I went to see Death of a Salesman in London on Saturday. It was a great production with Brian Dennehy tremendous as Willie Loman. I’ve not seen it on stage before and it was a treat to come to it with fresh eyes.
Loman is the archetype of the man who didn’t get Kipling’s advice about not making dreams your master. This, Miller spells out for us, is the trouble with being a salesman. Loman is a furious meaning-maker, lurching from wild despair to naive optimism and unable to make any real connection with those he loves. He loses touch with reality, his life becoming a confused mixture of hallucinations, punctuated by shocking interruptions from the real world around him – ranging from the breakdown of his fridge to the intrusion of his adoring son into his tryst with his mistress.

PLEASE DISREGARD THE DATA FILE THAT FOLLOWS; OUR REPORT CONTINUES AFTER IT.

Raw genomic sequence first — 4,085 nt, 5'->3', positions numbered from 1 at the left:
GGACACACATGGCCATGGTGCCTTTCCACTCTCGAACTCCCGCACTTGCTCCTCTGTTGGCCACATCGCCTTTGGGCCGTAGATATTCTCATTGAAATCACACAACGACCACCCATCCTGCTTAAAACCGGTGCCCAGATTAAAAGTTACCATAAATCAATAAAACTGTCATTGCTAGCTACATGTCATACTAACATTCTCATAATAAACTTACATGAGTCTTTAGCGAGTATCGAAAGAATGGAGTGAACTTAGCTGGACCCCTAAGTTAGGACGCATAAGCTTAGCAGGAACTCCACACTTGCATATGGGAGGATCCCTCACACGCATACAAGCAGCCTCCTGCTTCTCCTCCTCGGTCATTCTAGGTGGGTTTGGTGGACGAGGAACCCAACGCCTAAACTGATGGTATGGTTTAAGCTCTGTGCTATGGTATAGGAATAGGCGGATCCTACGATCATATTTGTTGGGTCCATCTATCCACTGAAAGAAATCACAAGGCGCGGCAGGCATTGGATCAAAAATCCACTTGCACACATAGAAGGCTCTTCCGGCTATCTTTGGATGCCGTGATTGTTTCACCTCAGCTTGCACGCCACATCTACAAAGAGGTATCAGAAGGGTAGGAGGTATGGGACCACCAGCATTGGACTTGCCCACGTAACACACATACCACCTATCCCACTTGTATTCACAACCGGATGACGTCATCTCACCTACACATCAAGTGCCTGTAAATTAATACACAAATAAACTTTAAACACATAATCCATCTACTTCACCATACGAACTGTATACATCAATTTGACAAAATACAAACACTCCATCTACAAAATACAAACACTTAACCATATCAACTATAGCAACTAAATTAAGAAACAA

In Loman’s world, the heavily advertised product ought to be the most reliable but his car and his fridge, you might say his life, prove otherwise. It’s a biting counterpoint to what I might call the dream of the American dream.
It’s a good reminder not to confuse our experience with our interpretations of it. There’s not so very much that we really know for sure, and getting to stuck to our interpretations can be a source of a lot of pain…